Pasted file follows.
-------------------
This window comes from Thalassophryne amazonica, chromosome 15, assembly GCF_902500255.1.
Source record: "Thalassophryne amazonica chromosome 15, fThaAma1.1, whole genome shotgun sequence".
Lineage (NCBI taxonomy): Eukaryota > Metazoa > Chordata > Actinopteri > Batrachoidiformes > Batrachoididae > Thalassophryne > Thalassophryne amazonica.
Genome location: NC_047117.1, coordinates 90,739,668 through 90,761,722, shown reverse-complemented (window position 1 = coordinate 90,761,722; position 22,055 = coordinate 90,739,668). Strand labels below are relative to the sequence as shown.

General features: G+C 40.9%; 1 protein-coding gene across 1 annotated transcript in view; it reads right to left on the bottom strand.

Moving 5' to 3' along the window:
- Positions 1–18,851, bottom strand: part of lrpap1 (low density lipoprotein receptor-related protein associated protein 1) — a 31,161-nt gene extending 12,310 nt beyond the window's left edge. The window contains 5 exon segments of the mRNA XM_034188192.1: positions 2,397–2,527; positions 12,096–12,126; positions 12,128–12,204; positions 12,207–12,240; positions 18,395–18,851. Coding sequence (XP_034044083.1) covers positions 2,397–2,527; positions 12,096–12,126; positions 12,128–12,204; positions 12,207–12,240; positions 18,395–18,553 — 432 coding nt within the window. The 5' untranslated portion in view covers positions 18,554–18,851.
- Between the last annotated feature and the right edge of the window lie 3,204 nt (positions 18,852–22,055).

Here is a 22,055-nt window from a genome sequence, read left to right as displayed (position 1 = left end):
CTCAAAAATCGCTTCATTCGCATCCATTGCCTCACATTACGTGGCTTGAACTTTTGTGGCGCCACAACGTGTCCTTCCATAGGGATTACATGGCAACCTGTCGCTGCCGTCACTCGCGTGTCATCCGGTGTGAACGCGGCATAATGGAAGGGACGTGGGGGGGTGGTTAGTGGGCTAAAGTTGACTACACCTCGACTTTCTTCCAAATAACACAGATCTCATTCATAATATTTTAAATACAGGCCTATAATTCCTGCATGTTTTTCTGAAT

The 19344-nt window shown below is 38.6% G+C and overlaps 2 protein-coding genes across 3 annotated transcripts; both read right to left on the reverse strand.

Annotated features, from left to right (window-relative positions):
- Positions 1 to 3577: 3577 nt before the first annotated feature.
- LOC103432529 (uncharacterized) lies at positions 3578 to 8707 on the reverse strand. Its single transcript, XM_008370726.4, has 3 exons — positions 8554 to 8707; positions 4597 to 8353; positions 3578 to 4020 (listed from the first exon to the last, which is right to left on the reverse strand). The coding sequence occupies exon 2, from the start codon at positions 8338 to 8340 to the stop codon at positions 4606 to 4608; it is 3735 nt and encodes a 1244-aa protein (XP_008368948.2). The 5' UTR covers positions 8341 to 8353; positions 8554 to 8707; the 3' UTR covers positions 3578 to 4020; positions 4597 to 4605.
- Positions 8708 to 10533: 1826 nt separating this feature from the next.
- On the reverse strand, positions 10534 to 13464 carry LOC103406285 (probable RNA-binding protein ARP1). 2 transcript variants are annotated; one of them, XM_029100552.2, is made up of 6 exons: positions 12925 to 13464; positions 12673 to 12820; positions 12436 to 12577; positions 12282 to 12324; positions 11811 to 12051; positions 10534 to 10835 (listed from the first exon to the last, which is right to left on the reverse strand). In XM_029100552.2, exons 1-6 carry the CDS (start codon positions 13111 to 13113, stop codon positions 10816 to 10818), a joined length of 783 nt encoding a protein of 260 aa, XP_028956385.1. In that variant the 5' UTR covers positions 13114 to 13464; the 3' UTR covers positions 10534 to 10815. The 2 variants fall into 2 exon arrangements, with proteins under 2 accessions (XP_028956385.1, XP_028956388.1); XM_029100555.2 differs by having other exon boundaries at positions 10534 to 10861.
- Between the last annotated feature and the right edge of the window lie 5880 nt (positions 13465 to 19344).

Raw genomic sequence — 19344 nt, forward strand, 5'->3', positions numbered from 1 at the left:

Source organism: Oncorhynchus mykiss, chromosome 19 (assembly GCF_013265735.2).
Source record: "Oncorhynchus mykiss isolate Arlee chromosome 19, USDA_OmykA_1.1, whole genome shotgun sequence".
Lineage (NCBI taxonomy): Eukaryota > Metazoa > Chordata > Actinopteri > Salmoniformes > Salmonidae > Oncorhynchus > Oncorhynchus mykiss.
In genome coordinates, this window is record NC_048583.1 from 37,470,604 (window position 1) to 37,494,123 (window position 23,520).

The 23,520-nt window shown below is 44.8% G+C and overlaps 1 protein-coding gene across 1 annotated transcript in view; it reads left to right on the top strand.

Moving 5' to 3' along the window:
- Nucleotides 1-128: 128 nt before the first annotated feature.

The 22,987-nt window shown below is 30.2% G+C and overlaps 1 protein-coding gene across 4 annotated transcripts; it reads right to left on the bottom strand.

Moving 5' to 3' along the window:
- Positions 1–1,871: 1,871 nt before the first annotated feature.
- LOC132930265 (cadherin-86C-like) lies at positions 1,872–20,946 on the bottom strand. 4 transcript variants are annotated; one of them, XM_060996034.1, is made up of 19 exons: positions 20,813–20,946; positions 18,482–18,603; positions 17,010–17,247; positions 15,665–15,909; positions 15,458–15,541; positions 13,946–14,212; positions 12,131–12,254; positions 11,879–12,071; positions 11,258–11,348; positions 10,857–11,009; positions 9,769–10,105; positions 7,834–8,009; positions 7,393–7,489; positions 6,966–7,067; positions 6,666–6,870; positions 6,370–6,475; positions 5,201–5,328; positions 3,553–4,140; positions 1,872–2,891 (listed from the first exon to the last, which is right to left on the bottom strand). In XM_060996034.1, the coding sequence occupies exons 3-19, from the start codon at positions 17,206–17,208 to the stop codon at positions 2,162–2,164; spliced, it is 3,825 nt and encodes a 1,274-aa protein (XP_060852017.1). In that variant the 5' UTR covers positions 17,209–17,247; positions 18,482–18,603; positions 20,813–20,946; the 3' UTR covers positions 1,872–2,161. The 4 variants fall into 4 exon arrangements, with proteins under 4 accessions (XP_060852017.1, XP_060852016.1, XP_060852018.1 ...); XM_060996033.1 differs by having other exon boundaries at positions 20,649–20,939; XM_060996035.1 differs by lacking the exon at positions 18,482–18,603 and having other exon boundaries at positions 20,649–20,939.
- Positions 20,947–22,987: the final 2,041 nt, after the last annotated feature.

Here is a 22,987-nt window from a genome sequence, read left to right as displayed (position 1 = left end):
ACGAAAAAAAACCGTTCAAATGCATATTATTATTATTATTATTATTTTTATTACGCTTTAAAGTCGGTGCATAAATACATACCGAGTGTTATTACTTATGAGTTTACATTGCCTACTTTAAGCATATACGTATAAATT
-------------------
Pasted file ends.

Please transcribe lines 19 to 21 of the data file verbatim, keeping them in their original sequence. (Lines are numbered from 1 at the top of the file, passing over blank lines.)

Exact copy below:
Source organism: Oncorhynchus mykiss, chromosome 19 (assembly GCF_013265735.2).
Source record: "Oncorhynchus mykiss isolate Arlee chromosome 19, USDA_OmykA_1.1, whole genome shotgun sequence".
Lineage (NCBI taxonomy): Eukaryota > Metazoa > Chordata > Actinopteri > Salmoniformes > Salmonidae > Oncorhynchus > Oncorhynchus mykiss.